Overweight and obesity in young adulthood and middle age may have devastating effects on future Medicare expenditures, particularly given the continued and alarming increase in prevalence of obesity in the United States during recent decades, according to a study published in the Dec. 8 issue of The Journal of the American Medical Association.
The study, conducted by Martha L. Daviglus, M.D., professor of preventive medicine, and colleagues at Northwestern University Feinberg School of Medicine, examined the impact of body mass index (BMI) earlier in life on Medicare expenditures for treating cardiovascular-related disease, diabetes-related disease and total average annual Medicare charges, as well as cumulative Medicare charges, from age 65 to death or to age 83.
The impact of BMI in young adulthood and middle age on future Medicare expenditures from age 65 to death or to attainment of advanced age has not previously been addressed.
Medicare data from 1984 to 2002 were linked with data from the Chicago Heart Association Detection Project in Industry (which enrolled participants from 1967 to 1973) for approximately 9,980 men and about 7,620 women who were free of coronary heart disease, diabetes and major electrocardiographic abnormalities, were not underweight and were Medicare-eligible for at least two years during 1984 to 2002. Participants were classified by their baseline BMI.
The researchers found that average annual and cumulative Medicare charges were significantly higher by higher BMI for both men and women.
Total average annual charges for non-overweight, overweight, obese and severely obese women were, respectively, about $6,225; $7,650, $9,610 and $12,340.
Corresponding total cumulative charges also were significantly higher – up to almost $175,000 for severely obese women.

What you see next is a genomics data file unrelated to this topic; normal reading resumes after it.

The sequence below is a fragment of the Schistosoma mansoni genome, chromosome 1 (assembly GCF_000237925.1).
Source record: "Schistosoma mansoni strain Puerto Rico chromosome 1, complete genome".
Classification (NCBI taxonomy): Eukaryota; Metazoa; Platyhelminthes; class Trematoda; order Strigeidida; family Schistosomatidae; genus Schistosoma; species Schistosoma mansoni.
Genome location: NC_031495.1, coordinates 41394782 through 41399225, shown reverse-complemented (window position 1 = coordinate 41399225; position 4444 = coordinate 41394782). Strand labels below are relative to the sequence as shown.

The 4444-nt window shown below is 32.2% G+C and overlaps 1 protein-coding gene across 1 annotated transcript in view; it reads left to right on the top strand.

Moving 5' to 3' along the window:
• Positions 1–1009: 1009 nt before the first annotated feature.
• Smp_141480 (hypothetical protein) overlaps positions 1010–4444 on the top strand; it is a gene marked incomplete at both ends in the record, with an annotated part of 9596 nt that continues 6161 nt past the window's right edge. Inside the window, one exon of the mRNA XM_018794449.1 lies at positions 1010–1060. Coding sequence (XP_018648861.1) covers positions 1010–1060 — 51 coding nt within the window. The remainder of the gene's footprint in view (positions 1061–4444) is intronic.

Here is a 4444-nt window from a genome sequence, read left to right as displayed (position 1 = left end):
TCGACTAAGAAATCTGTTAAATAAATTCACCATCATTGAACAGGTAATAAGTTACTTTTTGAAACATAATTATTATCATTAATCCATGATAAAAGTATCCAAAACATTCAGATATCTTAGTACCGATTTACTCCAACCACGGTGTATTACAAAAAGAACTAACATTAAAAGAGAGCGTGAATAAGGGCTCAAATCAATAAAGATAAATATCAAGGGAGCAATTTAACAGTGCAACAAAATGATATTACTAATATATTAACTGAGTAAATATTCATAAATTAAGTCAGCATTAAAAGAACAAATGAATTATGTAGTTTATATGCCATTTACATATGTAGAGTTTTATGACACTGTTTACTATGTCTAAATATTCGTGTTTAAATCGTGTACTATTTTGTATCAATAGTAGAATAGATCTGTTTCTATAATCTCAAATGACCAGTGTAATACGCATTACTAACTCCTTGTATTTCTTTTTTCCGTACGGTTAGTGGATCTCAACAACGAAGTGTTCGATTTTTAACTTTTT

In non-overweight, overweight, obese and severely obese men, total average annual charges were, respectively, about $7,200, $8,390, $10,130 and $13,675.
Corresponding total cumulative charges were also were significantly higher – up to almost $177,000 for severely obese men.
Approximately 130 million U.S. adults are overweight or obese. At the same time, the U.S. population is aging rapidly. Data from the National Center for Health Statistics indicate that the proportion of U.S. adults aged 65 and older will increase from about 12 percent currently to 20 percent by 2050.
“With current trends of increasing overweight and obesity afflicting all age groups, urgent preventive measures are required not only to lessen the burden of disease and disability associated with excess weight but also to contain future health care costs incurred by the aging population,” Daviglus said.
“Public health efforts need to include comprehensive national strategies and resources for primary prevention of weight gain from early life on, with the goal to contain and end the obesity epidemic and reduce health care costs among older persons,” Daviglus said.
Colloborating with Daviglus on this study were Kiang Liu, professor of preventive medicine; Lijing L. Yan; Amber Pirzada, M.D.; Larry Manheim; Daniel B. Garside; Renwei Wang, M.D.; Alan R. Dyer; Philip Greenland M.D., Harry W. Dingman Professor of Cardiology and chair of preventive medicine; and Jeremiah Stamler, M.D., emeritus professor of preventive medicine, Feinberg School; and Willard G. Manning, University of Chicago.
This study was supported by grants from the National Heart, Lung and Blood Institute, the Illinois Regional Medical Program, the Chicago Health Research Foundation and private donors.